MINNEAPOLIS – The passenger in the car Daunte Wright was driving when he was pulled over by officers recounted her frantic attempts to revive Wright when she took the witness stand Thursday in the manslaughter trial of former Minnesota police officer Kim Potter.
Alayna Albrecht-Payton, her voice shaking, cried throughout her testimony as she told jurors about the moment Wright was shot and her frantic attempts to revive him after the shooting, which happened in April. After he was shot, Wright crashed the car he was driving into another car, then crashed into a fence.
“I tried to scream his name,” Albrecht-Payton, 20, recalled. “‘Daunte please say something please. Just talk to me.’ I know he tried. I know he wanted to because I replay that image in my head daily.”
Potter, a veteran Brooklyn Center officer, is charged with first- and second-degree manslaughter in Wright’s death. She shot Wright while yelling “Taser” in a traffic-stop-turned-arrest in a Minneapolis suburb.
‘Worst day of my life’:Daunte Wright’s mom testifies at manslaughter trial of ex-Minnesota officer Kim Potter
Albrecht-Payton said she had known Wright for “two or three weeks,” describing their relationship as “the beginning a boyfriend-girlfriend relationship.”
A prosecutor asked Albrecht-Payton about what happened when police pulled the car over. Police body camera and dashcam videos show Wright initially got out of the car, but then pulled away from officers attempting to arrest him and got back in the driver’s seat. Albrecht-Payton said she does not remember “the scuffling.”
She recalled hearing a sound like a “boom, the bang of the gun. Then I remember just looking up and seeing like another car coming directly toward us.”
After the crash, Albrecht-Payton said she attempted to help Wright.
“I just remember trying to just get him up. I was the only one out of everybody there who was trying to help him. I was trying to push on his chest and call his name. And he wasn’t answering me,” she said.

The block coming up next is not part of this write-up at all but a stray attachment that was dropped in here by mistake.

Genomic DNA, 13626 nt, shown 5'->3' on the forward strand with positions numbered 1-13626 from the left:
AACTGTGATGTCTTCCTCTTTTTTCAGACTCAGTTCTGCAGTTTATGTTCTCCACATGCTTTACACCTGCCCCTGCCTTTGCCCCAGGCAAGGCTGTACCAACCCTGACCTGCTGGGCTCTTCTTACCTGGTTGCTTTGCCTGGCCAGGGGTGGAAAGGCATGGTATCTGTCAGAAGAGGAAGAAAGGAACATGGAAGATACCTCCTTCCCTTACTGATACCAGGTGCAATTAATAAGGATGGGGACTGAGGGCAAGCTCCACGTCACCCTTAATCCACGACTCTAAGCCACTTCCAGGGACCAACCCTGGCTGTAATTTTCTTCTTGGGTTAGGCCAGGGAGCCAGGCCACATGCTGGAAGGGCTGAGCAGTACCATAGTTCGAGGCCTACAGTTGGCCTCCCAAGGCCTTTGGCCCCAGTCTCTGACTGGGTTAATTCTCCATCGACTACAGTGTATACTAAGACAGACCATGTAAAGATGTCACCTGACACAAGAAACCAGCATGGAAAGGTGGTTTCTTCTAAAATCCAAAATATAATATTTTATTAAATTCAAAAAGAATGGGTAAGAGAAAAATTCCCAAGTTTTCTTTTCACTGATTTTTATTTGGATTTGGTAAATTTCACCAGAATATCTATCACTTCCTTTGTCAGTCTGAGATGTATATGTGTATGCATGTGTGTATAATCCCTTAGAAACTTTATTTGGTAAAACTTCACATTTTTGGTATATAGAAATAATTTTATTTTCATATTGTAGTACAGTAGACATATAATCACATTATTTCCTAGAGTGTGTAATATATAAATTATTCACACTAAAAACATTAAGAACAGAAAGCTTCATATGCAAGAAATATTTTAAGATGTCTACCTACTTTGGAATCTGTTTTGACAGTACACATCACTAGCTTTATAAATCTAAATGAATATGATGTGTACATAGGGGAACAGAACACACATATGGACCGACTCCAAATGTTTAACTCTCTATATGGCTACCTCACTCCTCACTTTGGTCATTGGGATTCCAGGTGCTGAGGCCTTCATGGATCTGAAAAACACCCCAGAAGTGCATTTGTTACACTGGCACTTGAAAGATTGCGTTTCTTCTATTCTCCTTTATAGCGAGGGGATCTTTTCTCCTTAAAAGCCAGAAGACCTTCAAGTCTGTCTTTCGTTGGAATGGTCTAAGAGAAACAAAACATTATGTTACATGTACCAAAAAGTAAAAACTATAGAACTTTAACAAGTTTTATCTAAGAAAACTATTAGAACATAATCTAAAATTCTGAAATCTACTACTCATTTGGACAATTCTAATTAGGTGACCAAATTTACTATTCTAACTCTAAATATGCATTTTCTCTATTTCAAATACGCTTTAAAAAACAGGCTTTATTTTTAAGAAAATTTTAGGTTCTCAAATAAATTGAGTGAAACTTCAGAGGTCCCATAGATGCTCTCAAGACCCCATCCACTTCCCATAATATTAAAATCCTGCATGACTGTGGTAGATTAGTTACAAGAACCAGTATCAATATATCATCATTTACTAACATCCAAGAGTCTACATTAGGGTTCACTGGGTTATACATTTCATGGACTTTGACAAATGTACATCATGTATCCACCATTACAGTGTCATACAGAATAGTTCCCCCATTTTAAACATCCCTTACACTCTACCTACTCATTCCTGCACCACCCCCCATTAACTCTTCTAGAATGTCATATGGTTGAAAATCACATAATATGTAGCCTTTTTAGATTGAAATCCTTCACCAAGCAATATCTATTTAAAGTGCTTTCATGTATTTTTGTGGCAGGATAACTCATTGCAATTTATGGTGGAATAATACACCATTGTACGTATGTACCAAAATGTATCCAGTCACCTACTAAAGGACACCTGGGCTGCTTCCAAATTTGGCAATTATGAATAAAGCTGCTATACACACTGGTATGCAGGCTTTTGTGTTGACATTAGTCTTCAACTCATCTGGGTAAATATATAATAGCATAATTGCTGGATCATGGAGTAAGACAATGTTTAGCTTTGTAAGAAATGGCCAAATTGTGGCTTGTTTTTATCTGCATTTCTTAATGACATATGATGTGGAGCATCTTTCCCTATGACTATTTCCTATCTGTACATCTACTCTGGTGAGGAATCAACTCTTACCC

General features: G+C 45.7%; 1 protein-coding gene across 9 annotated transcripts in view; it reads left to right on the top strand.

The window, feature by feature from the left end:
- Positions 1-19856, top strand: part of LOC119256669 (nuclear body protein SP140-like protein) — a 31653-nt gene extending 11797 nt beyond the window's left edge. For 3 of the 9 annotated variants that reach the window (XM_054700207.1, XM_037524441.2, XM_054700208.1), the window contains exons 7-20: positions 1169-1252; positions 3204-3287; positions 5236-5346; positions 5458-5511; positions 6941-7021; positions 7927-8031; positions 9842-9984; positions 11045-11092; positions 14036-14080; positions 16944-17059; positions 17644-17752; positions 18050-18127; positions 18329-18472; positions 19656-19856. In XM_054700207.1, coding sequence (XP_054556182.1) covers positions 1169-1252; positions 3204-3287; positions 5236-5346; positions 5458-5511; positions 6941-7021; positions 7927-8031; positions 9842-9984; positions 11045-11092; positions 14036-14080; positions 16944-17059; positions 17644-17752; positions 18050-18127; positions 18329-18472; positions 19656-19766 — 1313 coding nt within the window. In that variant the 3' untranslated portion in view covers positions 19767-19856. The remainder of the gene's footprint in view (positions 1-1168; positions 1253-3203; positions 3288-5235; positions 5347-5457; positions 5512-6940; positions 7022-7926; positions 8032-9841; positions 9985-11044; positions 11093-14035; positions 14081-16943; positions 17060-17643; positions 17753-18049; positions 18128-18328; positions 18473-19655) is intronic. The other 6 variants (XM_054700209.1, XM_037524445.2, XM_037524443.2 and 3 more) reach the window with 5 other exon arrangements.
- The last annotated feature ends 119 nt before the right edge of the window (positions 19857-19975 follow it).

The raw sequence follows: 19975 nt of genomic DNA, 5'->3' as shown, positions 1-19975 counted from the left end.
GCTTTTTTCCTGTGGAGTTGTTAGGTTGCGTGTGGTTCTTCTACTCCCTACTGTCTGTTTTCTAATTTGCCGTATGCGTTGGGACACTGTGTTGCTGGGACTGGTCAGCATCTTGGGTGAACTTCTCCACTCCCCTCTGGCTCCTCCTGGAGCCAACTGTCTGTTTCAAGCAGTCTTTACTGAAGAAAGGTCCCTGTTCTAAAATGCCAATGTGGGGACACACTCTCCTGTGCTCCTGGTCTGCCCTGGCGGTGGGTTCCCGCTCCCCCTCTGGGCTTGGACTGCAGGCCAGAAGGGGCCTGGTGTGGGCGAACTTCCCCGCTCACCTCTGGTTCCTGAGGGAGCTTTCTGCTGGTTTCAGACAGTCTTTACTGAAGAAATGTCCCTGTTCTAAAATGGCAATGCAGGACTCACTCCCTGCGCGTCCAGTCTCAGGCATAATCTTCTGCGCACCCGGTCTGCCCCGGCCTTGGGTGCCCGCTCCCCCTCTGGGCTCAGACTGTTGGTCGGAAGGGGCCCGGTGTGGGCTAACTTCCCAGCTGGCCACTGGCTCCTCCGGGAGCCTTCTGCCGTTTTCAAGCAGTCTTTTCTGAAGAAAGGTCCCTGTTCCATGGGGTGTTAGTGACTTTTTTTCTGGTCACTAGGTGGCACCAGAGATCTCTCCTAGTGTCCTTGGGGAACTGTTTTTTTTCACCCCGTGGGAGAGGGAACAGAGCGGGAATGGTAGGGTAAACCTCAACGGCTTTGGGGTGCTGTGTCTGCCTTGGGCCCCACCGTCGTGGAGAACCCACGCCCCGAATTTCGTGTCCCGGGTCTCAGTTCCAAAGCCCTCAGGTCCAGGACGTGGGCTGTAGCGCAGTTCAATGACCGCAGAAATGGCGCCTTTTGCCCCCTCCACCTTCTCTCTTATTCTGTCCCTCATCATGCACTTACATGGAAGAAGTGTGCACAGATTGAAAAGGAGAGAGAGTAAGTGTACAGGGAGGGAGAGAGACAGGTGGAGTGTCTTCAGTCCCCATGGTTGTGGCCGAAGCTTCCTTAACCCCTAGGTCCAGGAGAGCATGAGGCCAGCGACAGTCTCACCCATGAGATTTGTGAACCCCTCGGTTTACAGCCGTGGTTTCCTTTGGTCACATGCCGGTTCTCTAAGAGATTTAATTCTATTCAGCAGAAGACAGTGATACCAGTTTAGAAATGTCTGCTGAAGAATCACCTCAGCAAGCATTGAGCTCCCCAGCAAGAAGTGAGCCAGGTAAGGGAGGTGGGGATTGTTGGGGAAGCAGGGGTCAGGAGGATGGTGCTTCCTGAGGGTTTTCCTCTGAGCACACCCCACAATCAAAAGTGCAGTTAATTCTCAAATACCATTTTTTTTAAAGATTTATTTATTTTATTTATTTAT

Albrecht-Payton said Wright was “gasping” and “taking breaths of air.” She said she pressed on his stomach area because she “didn’t know exactly where he got shot.”
“I took my belt off and I grabbed whatever was in the car. I don’t remember if it was a sweater or a towel or blanket… I just grabbed whatever it was and put it on his chest like you know you see in the movie and TV shows. I didn’t know what to do,” she said.
Albrecht-Payton said that’s when she picked up a video call from Wright’s mother and turned the camera to point to Wright’s body in the driver’s seat. She added she was “sorry” she pointed the camera to Wright’s body.
“I was delirious. I was just screaming, ‘they shot him, they shot him,'” she said.
She said she was “really nervous and scared” when officers pulled the car over. Wright, who was usually “happy and positive,” was also “really scared,” Albrecht-Payton said.
An officer who testified Wednesday said he pulled the car Wright was driving over because the right-turn signal was on in the left-turn lane, the tabs were expired and there was an air freshener hanging from the review mirror.
Albrecht-Payton said she was escortedout of the crashed vehicle after the incident and spoke with police officers.
Prosecutor Erin Eldridge showed jurors body camera video of an officer handcuffing Albrecht-Payton.
Albrecht-Payton said she was taken to the hospital. She said she had a lacerated lip, stitches in her ear, a fractured jaw and a concussion. She said she had surgery on her jaw, which was wired shut for a period.
“My blood was just spilling from my mouth,” Albrecht-Payton testified.
Wright’s mother cried in the courtroom as Albrecht-Payton spoke, and Albrecht-Payton gave a quick wave to her as she walked out of the courtroom. Potter sat in court beside her attorneys, dressed in a purple sweater and black pants.
The incident happened just miles from the trial of former Minneapolis police officer Derek Chauvin, later convicted of murdering George Floyd, and spurred multiple days of protests and looting in the area.
Minnesota Gov. Tim Walz said Wednesday he was prepared to ask the Minnesota National Guard to respond to assist local law enforcement during the Potter trial “out of an abundance of caution.”
Fourteen people – 12 jurors and two alternates – are hearing evidence in the case, which is being livestreamed. The case marks the second time in Minnesota history that a criminal trial is being livestreamed. The first time was during the Chauvin trial.
The first-degree manslaughter charge carries a maximum sentence of 15 years in prison and/or a $30,000 fine. The second-degree charge has a maximum sentence of 10 years and/or a $20,000 fine.